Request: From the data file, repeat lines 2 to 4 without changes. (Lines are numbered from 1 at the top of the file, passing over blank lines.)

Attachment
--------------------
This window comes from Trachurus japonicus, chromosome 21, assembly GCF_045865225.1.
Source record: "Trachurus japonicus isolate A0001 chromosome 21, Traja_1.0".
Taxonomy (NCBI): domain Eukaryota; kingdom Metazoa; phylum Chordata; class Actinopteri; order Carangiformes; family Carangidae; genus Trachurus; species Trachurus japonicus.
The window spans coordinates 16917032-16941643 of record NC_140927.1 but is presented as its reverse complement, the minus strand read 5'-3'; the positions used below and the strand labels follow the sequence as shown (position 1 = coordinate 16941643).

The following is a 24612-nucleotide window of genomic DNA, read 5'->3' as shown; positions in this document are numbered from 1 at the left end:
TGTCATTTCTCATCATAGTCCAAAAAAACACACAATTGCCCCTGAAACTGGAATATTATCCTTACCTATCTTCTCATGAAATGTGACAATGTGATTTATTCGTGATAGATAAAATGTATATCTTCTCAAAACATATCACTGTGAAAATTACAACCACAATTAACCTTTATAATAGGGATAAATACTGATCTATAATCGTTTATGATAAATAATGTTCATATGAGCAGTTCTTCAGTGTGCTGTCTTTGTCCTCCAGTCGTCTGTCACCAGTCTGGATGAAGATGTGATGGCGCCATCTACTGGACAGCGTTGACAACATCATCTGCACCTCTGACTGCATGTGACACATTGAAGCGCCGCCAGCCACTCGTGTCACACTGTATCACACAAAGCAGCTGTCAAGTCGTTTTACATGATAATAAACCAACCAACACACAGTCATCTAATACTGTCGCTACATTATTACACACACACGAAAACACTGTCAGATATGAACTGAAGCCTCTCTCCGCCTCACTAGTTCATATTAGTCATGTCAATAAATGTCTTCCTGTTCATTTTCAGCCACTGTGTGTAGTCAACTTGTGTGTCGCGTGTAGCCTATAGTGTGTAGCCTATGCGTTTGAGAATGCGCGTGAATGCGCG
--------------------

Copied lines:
Source record: "Trachurus japonicus isolate A0001 chromosome 21, Traja_1.0".
Taxonomy (NCBI): domain Eukaryota; kingdom Metazoa; phylum Chordata; class Actinopteri; order Carangiformes; family Carangidae; genus Trachurus; species Trachurus japonicus.
The window spans coordinates 16917032-16941643 of record NC_140927.1 but is presented as its reverse complement, the minus strand read 5'-3'; the positions used below and the strand labels follow the sequence as shown (position 1 = coordinate 16941643).